Construction Committee Short Lists Three Firms for Renovation Project

Proposals selected for further review from RRMM, Gilbert Architects, and OWPR. Photo credit Mike Dowling

In a marathon two and a half hour session, the Construction Committee of the Clarke County Public School System sorted through twelve responses to a request for proposal for the upcoming renovation of three schools in the district. Two members of the committee, Superintendent Mike Murphy and School Board representative, Jim Brinkmeier (Berryville) recused themselves from the proceedings to prevent conflict of interest issues citing prior dealings with some of the vendors. That left a four member panel to provide critical assessment of the submitted proposals. In attendance for the committee were: Janet Creager Alger (Russell), Dr. Beth Leffel (Buckmarsh), Barbara Lee (Millwood), and Chip Schutte (White Post). Staff member attendance included Asst. Superintendent Rick Catlett and DG Cooley Principal, Griff Carmichael. Tom Judge provided overviews of each submission and committee members were to score each proposal on four criteria with a grade from 1-10 (10 being the best). The criteria included:

  • ¬†familiarity with the project’s area of specialty, school renovation
  • experience with projects in the last 5 years of similar scope
  • qualifications of personnel to be aligned to the work
  • reputation of the firm for completing projects on-time and within budget

Firms that submitted proposals included:

  1. Ballou Justice Upton Architects
  2. RRMM
  3. Crabtree Rohrbaugh
  4. OWPR
  5. Hord Coplan Macht
  6. Moseley
  7. Architecture, Inc.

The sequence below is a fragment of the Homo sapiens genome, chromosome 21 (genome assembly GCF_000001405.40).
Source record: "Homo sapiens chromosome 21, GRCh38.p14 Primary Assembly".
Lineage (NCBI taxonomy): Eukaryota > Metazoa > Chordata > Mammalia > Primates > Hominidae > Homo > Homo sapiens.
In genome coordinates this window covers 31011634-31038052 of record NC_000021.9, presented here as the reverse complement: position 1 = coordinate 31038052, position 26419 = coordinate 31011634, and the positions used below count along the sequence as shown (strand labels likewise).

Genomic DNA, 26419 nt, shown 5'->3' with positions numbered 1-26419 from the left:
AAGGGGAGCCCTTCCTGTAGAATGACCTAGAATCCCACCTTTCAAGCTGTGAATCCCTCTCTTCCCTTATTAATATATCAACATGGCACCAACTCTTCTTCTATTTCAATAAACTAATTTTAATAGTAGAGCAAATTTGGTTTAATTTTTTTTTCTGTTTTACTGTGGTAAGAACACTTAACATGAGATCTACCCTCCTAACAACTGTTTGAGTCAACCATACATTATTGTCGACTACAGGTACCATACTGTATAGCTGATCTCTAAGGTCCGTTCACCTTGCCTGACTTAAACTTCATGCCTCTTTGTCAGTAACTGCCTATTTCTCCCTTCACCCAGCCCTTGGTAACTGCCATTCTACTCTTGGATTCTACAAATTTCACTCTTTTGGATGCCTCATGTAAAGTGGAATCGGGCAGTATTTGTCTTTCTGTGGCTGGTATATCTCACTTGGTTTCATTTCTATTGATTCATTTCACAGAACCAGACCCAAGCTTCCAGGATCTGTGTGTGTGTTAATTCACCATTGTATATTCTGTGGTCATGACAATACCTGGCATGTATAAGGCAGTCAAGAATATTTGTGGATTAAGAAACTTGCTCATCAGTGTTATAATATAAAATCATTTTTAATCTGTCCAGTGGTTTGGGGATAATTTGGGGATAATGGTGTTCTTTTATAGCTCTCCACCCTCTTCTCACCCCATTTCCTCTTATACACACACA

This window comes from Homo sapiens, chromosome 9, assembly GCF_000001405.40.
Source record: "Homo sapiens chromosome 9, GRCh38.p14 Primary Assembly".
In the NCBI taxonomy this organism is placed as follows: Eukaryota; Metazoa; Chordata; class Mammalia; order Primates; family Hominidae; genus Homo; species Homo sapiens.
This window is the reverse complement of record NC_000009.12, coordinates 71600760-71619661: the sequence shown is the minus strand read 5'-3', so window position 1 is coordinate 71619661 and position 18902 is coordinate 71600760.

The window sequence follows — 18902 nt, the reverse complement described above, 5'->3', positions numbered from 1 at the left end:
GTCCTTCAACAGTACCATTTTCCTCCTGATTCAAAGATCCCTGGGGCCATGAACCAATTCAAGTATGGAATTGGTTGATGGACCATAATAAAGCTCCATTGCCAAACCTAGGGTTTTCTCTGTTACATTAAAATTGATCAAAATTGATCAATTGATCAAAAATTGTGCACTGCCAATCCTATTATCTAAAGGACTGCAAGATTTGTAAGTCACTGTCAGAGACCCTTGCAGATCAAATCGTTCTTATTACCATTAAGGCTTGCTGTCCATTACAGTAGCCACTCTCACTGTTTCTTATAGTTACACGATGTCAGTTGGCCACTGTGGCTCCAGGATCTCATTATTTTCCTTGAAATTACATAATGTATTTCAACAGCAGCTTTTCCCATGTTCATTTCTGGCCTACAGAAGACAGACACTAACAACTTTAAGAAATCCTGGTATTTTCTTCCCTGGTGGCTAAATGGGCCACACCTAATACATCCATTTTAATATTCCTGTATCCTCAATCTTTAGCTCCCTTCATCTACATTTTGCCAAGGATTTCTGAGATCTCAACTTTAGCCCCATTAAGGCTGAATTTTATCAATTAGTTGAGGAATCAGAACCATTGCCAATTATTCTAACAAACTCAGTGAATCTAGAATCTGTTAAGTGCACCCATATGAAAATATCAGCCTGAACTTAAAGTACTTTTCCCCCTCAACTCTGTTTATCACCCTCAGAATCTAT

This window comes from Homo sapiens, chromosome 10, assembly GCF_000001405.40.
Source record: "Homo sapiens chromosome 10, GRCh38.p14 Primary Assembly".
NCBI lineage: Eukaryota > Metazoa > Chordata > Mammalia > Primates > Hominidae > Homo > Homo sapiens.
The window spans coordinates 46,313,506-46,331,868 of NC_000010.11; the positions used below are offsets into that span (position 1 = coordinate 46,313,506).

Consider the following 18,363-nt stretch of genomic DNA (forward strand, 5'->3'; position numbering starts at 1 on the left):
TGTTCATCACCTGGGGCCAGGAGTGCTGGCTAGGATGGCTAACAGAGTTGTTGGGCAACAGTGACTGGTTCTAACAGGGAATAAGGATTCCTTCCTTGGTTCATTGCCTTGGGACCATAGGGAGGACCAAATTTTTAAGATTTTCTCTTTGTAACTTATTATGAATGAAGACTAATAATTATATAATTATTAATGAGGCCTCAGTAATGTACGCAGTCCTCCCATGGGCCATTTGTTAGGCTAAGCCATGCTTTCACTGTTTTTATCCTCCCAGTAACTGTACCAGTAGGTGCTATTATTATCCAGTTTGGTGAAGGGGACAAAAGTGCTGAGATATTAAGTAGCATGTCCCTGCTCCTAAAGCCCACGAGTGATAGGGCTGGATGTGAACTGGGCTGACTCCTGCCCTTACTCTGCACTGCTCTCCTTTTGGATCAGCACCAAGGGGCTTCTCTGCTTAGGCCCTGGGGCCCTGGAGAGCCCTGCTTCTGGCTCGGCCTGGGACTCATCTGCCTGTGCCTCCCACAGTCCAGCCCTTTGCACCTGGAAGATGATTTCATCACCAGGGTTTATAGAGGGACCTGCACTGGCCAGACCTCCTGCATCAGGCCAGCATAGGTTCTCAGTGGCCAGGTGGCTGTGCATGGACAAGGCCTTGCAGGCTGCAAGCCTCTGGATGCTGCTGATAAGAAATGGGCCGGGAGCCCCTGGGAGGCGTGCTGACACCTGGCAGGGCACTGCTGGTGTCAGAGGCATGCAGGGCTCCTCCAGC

8. Lukmire Partnership, Inc.
  9. Peck Peck & Associates
  10. Gilbert Architects Inc.
  11. Hayes Large Architects
  12. Hughes Group Architects

The committee members said they had spent significant amounts of time reviewing the documents prior to the meeting and used the assembled forum to discuss the pros and cons of each of the businesses and insights gleaned from review of the materials.  Much of the discussion throughout the evening revolved around the qualifications of individuals who would be working on the project and relevant project experience.

In the end, after two hours of discussion, the scores were tallied and the field of proposals was culled to three firms .

Garnering the most votes (nearly unanimous) was RRMM. During discussions, Tom Judge said RRMM’s relevant project list, “Almost looks like school renovations are a specialty of the firm.”

Coming in second was Gilbert Architects Inc. Initial concerns over the firms failure to assign an architect for the project were overcome by the wealth of projects listed that showed substantial elementary school work.

The third and final proposal selected for further review was OWPR. The firm was examined critically during the process and was scrutinized for the limited number of architects listed for the project. However, the firm’s proposal was heavy with engineering staff, which committee member Chip Schutte saw as a bonus given the nature of the work that will need to be done in the Clarke County project.

Each of the firms will be given the opportunity to present to the committee at a special meeting scheduled for July 30, 2012 at 9:00 am. At that time, each firm’s proposal and approach to the project will be questioned by committee members to advance the process towards a final selection.


  1. George Archibald says:

    One basic omission in the story was any reference to range of cost among the proposals or projects. The expertise and track record of applicant companies are important, but they have all submitted fancy bound proposals shown only because they want the multi-million-dollar contracts and jobs to be paid for by taxpayers. So what was the cost range in the county’s Request for Proposals (RFP) and how much did each company bid? That’s what we should be focused on.

    CDN Editor: Virginia procurement regulations preclude the School Board from evaluating professional service providers on cost at this stage of the procurement process according to Clarke County officials.